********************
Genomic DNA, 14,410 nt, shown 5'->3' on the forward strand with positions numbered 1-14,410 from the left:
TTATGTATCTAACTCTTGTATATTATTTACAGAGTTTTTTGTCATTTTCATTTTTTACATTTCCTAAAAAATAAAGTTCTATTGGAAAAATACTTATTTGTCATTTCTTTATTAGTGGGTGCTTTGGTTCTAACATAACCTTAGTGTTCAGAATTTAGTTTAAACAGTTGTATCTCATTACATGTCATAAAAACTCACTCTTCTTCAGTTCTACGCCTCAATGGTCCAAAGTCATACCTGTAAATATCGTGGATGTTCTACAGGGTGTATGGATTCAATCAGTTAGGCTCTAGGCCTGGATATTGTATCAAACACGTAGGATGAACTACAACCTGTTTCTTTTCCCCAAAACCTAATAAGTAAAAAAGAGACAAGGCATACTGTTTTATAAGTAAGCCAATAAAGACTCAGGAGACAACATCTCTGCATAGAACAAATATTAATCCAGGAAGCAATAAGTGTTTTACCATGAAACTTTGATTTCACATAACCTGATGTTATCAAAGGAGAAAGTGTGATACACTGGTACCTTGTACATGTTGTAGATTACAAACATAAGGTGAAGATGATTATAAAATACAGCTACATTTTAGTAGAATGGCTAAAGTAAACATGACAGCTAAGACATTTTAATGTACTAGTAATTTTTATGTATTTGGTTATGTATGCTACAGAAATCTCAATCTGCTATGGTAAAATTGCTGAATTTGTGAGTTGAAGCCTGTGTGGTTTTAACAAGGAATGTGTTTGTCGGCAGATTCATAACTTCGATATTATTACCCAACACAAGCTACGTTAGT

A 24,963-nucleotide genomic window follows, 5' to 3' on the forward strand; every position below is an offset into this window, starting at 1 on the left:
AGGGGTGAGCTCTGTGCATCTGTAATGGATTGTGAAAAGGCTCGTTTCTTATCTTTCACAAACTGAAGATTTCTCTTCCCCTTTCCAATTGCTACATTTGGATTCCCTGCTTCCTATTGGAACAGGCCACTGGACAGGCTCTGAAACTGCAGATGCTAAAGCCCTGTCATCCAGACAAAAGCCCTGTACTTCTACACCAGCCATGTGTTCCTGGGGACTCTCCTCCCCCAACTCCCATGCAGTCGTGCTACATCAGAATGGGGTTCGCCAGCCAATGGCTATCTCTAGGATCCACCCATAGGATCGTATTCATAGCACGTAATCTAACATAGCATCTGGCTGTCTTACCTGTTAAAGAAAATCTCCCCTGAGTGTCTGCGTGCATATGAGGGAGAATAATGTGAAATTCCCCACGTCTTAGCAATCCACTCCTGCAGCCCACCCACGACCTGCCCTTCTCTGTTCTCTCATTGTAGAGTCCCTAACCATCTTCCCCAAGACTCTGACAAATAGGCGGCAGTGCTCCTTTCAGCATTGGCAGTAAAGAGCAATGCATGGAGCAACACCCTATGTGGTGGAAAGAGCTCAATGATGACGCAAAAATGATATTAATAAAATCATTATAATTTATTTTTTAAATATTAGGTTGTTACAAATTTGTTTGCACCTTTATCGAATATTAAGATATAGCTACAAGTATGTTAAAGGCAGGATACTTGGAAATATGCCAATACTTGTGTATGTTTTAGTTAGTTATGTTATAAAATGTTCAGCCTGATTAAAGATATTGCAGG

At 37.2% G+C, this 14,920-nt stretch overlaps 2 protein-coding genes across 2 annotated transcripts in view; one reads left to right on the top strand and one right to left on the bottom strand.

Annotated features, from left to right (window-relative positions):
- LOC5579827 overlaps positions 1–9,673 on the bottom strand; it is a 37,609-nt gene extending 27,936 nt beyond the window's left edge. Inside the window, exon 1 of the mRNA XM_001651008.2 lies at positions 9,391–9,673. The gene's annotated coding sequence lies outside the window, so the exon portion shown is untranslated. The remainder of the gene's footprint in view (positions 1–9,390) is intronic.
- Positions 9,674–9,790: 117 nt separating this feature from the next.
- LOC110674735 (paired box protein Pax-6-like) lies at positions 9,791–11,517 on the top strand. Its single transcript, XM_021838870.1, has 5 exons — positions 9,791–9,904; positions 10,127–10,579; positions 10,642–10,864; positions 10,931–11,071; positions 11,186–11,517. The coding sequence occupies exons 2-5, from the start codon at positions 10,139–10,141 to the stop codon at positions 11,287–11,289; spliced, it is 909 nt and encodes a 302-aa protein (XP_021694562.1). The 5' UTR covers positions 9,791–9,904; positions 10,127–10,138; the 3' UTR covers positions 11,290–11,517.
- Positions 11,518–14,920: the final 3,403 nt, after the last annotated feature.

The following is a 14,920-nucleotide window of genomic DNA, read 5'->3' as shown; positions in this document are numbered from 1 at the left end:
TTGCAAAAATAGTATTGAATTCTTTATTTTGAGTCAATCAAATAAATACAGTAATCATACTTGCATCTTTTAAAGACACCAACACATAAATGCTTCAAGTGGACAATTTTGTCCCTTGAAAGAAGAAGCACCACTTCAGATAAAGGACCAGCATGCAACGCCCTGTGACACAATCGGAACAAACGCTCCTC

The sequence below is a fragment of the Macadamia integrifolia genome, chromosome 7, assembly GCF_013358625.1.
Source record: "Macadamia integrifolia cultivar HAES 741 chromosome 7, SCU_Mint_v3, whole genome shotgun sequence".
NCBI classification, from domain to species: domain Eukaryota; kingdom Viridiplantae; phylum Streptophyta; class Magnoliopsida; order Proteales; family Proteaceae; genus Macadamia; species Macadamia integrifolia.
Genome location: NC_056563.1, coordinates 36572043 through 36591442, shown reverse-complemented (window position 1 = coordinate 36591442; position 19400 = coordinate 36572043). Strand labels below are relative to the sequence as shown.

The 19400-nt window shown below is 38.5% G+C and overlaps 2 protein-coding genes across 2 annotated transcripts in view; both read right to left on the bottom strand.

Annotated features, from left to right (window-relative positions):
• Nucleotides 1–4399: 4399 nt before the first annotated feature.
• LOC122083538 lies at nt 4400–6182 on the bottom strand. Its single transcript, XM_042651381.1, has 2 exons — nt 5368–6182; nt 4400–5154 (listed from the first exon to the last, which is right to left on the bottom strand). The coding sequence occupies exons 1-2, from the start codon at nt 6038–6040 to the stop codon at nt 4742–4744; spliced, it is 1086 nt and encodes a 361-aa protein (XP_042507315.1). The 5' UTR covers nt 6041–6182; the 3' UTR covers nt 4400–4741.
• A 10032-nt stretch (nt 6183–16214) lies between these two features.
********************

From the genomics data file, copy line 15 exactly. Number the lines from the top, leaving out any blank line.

NCBI classification, from domain to species: domain Eukaryota; kingdom Viridiplantae; phylum Streptophyta; class Magnoliopsida; order Proteales; family Proteaceae; genus Macadamia; species Macadamia integrifolia.